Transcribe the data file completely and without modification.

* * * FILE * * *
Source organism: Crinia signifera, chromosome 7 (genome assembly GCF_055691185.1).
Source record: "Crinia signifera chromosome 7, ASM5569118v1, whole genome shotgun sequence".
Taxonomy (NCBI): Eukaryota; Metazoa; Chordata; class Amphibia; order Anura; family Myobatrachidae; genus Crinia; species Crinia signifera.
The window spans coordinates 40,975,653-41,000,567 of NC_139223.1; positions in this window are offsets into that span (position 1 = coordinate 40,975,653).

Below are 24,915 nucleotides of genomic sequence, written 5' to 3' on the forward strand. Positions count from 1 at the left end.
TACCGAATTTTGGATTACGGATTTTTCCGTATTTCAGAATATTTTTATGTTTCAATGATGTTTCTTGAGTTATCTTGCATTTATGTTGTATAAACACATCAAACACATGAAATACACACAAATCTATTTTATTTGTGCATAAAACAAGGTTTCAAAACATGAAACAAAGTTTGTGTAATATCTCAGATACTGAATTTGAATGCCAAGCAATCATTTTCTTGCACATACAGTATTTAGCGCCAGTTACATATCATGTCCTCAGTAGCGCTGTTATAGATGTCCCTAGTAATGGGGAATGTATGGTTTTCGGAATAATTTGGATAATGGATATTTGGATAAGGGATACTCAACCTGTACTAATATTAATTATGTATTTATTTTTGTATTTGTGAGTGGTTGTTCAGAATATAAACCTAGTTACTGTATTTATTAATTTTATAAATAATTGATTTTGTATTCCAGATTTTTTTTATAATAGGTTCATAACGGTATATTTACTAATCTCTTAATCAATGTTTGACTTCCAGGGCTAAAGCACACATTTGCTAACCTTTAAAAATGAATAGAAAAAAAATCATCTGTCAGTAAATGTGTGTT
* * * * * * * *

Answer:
Source organism: Crinia signifera, chromosome 7 (genome assembly GCF_055691185.1).
Source record: "Crinia signifera chromosome 7, ASM5569118v1, whole genome shotgun sequence".
Taxonomy (NCBI): Eukaryota; Metazoa; Chordata; class Amphibia; order Anura; family Myobatrachidae; genus Crinia; species Crinia signifera.
The window spans coordinates 40,975,653-41,000,567 of NC_139223.1; positions in this window are offsets into that span (position 1 = coordinate 40,975,653).

Below are 24,915 nucleotides of genomic sequence, written 5' to 3' on the forward strand. Positions count from 1 at the left end.
TACCGAATTTTGGATTACGGATTTTTCCGTATTTCAGAATATTTTTATGTTTCAATGATGTTTCTTGAGTTATCTTGCATTTATGTTGTATAAACACATCAAACACATGAAATACACACAAATCTATTTTATTTGTGCATAAAACAAGGTTTCAAAACATGAAACAAAGTTTGTGTAATATCTCAGATACTGAATTTGAATGCCAAGCAATCATTTTCTTGCACATACAGTATTTAGCGCCAGTTACATATCATGTCCTCAGTAGCGCTGTTATAGATGTCCCTAGTAATGGGGAATGTATGGTTTTCGGAATAATTTGGATAATGGATATTTGGATAAGGGATACTCAACCTGTACTAATATTAATTATGTATTTATTTTTGTATTTGTGAGTGGTTGTTCAGAATATAAACCTAGTTACTGTATTTATTAATTTTATAAATAATTGATTTTGTATTCCAGATTTTTTTTATAATAGGTTCATAACGGTATATTTACTAATCTCTTAATCAATGTTTGACTTCCAGGGCTAAAGCACACATTTGCTAACCTTTAAAAATGAATAGAAAAAAAATCATCTGTCAGTAAATGTGTGTT